Worthingtons Solicitors

Grievance Procedures

Grievances are concerns, problems or complaints that an employee has about some aspect of their work: this may be about a work colleague or manager, a decision, the application of a policy or another working relationship.

In the first instance, employees may wish to try to resolve grievances informally with Line Managers. This can be advantageous, particularly where there might be a close working relationship between a manager and an employee. It also allows for problems to be resolved quickly.

However, should matters not be able to be satisfactorily resolved, it may be necessary for that employee to initiate the formal grievance procedure.

All formal grievances should be dealt with in line with the Labour Relations Agency Code of Practice on Disciplinary and Grievance Procedures. Industrial Tribunals will take into account of the Code when considering relevant cases and can decide to financially penalise any employer or employee for an unreasonable failure to adhere to the Code. Industrial Tribunal awards can be increased or decreased by up to 50% in these instances. The Code of Practice can be found here:


Dealing with grievances

  1. The employee should raise the grievance in writing with management setting out the nature of the grievance and how they consider it might be resolved.
    Employers should then act without reasonable delay and invite the employee to a meeting to discuss the grievance. Employees have a statutory right to be accompanied to this meeting.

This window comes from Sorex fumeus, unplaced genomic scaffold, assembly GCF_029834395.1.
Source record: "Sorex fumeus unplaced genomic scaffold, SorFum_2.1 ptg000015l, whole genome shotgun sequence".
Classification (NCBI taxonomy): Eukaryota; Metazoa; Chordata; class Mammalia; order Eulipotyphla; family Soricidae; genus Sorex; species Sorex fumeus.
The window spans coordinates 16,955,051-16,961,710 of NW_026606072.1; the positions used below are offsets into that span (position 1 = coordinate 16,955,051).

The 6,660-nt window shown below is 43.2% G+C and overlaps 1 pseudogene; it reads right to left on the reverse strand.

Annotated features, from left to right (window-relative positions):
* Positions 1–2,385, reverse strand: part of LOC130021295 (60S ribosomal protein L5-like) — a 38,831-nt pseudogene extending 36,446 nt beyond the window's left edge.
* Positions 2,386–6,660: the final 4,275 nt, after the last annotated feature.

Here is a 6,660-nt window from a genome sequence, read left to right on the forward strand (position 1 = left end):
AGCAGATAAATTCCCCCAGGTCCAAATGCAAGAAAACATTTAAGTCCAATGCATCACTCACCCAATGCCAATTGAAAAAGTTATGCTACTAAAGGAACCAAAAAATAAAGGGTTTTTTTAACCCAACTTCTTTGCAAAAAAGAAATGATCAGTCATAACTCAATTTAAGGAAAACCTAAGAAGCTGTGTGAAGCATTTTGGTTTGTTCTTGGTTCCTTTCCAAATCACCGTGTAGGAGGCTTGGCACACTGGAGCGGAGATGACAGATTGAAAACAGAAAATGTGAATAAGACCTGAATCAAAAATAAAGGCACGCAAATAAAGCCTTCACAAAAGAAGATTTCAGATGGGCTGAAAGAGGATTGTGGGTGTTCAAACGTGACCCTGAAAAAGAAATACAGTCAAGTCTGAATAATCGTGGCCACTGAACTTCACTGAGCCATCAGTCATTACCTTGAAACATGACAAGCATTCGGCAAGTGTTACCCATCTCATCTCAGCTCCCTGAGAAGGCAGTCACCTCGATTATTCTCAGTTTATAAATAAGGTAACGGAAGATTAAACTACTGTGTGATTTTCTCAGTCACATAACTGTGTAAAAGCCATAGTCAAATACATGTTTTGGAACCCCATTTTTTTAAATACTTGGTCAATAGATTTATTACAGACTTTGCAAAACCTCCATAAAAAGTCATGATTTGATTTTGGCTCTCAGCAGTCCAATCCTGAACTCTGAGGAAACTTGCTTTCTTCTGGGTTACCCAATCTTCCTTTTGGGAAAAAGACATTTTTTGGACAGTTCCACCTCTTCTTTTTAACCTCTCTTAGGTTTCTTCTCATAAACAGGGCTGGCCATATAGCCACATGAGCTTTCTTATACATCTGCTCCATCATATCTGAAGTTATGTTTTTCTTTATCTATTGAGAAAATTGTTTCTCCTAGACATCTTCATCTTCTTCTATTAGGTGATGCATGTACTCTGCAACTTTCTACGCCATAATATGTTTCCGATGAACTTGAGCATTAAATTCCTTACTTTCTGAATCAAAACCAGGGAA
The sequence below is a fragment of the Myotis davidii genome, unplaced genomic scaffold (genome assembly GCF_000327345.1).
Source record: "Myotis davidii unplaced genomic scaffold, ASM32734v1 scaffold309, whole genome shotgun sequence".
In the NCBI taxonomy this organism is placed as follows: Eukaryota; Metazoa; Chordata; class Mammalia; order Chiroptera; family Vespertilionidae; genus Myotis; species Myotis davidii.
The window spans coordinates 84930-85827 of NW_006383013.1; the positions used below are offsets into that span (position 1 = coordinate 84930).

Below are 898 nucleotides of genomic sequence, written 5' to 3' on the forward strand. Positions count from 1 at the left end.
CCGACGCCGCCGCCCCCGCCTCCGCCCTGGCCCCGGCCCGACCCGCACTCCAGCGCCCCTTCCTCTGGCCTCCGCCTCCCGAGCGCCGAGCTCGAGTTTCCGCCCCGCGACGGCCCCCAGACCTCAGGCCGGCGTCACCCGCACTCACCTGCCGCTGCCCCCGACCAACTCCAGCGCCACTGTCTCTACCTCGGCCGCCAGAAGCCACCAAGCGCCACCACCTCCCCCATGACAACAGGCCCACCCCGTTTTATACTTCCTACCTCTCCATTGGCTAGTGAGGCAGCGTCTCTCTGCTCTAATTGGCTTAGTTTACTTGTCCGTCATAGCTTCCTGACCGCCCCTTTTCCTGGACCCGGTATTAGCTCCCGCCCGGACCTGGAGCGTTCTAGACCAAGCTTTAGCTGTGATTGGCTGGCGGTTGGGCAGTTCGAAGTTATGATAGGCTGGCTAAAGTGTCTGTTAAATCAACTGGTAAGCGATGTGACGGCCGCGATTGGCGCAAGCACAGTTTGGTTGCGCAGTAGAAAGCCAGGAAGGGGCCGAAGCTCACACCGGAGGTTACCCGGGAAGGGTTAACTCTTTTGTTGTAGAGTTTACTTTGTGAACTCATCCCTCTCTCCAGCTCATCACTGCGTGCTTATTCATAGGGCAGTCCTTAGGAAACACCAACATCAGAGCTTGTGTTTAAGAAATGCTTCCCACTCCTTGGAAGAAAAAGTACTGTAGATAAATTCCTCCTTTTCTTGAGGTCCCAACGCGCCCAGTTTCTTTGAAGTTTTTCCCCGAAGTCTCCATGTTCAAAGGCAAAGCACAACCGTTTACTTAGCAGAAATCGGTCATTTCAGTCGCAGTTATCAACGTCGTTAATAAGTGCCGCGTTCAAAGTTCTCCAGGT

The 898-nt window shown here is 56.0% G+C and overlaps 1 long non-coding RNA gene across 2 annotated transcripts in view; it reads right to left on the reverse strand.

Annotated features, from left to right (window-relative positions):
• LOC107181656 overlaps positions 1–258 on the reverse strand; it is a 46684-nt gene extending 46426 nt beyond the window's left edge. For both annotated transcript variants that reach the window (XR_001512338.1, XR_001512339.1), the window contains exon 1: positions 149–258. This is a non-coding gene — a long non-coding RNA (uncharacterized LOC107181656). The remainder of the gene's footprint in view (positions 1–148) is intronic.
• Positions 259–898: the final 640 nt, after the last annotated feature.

2. Employees and their representatives should take all reasonable steps to attend the grievance meeting, where they should be given an opportunity to fully present their case. Consideration should be given to adjourning the meeting, if necessary, to allow for further investigation.
  3. Following the meeting, the employer should decide on what action, if any, to take. The decision, and a full explanation of how the decision was reached, should be communicated to the employee in writing and without unreasonable delay. The employee should also be informed of their right to appeal the outcome.
  4. Any appeal should be submitted without unreasonable delay and should set out the grounds of appeal clearly.
  5. Appeals should be dealt with impartially and whenever possible, by a more senior manager who has not previously been involved in the case. Employees have a statutory right to be accompanied to the appeal hearing.
  6. The outcome of the appeal should also be communicated without unreasonable delay. It should be made clear to the employee that this is the final stage of the grievance process.
  7. Where an employee raises a grievance during a disciplinary process, the disciplinary process may be temporarily suspended in order to deal with the grievance. However, depending on the nature of the grievance, there may be situations where the employer may find it more convenient to deal with both issues concurrently and legal advice should be sought as to the most appropriate course of action.

It is essential that employers should have a written grievance policy which is made available to all employees.

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